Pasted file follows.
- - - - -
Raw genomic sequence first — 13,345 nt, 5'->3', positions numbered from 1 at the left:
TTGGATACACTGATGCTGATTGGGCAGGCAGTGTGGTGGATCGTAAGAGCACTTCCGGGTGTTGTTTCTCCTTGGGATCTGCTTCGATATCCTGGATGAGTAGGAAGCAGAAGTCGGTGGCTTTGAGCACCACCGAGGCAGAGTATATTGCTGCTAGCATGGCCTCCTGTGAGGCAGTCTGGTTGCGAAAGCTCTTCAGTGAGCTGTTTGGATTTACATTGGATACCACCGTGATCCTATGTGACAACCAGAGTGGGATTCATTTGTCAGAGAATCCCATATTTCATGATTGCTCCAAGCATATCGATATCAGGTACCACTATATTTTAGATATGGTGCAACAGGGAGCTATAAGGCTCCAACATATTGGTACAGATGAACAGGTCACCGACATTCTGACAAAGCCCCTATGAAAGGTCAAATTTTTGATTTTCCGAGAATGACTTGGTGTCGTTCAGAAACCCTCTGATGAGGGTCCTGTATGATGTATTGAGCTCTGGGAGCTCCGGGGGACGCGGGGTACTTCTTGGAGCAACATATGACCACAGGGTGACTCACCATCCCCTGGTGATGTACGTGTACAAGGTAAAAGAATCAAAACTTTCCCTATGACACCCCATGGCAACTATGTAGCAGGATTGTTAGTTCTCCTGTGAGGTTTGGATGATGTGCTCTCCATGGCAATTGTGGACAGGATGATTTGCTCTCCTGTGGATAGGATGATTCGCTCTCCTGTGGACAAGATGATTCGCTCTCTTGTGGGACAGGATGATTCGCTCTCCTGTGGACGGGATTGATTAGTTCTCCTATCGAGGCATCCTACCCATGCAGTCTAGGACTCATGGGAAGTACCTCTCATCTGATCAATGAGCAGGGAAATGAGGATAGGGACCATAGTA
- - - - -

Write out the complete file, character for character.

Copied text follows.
Raw genomic sequence first — 13,345 nt, 5'->3', positions numbered from 1 at the left:
TTGGATACACTGATGCTGATTGGGCAGGCAGTGTGGTGGATCGTAAGAGCACTTCCGGGTGTTGTTTCTCCTTGGGATCTGCTTCGATATCCTGGATGAGTAGGAAGCAGAAGTCGGTGGCTTTGAGCACCACCGAGGCAGAGTATATTGCTGCTAGCATGGCCTCCTGTGAGGCAGTCTGGTTGCGAAAGCTCTTCAGTGAGCTGTTTGGATTTACATTGGATACCACCGTGATCCTATGTGACAACCAGAGTGGGATTCATTTGTCAGAGAATCCCATATTTCATGATTGCTCCAAGCATATCGATATCAGGTACCACTATATTTTAGATATGGTGCAACAGGGAGCTATAAGGCTCCAACATATTGGTACAGATGAACAGGTCACCGACATTCTGACAAAGCCCCTATGAAAGGTCAAATTTTTGATTTTCCGAGAATGACTTGGTGTCGTTCAGAAACCCTCTGATGAGGGTCCTGTATGATGTATTGAGCTCTGGGAGCTCCGGGGGACGCGGGGTACTTCTTGGAGCAACATATGACCACAGGGTGACTCACCATCCCCTGGTGATGTACGTGTACAAGGTAAAAGAATCAAAACTTTCCCTATGACACCCCATGGCAACTATGTAGCAGGATTGTTAGTTCTCCTGTGAGGTTTGGATGATGTGCTCTCCATGGCAATTGTGGACAGGATGATTTGCTCTCCTGTGGATAGGATGATTCGCTCTCCTGTGGACAAGATGATTCGCTCTCTTGTGGGACAGGATGATTCGCTCTCCTGTGGACGGGATTGATTAGTTCTCCTATCGAGGCATCCTACCCATGCAGTCTAGGACTCATGGGAAGTACCTCTCATCTGATCAATGAGCAGGGAAATGAGGATAGGGACCATAGTA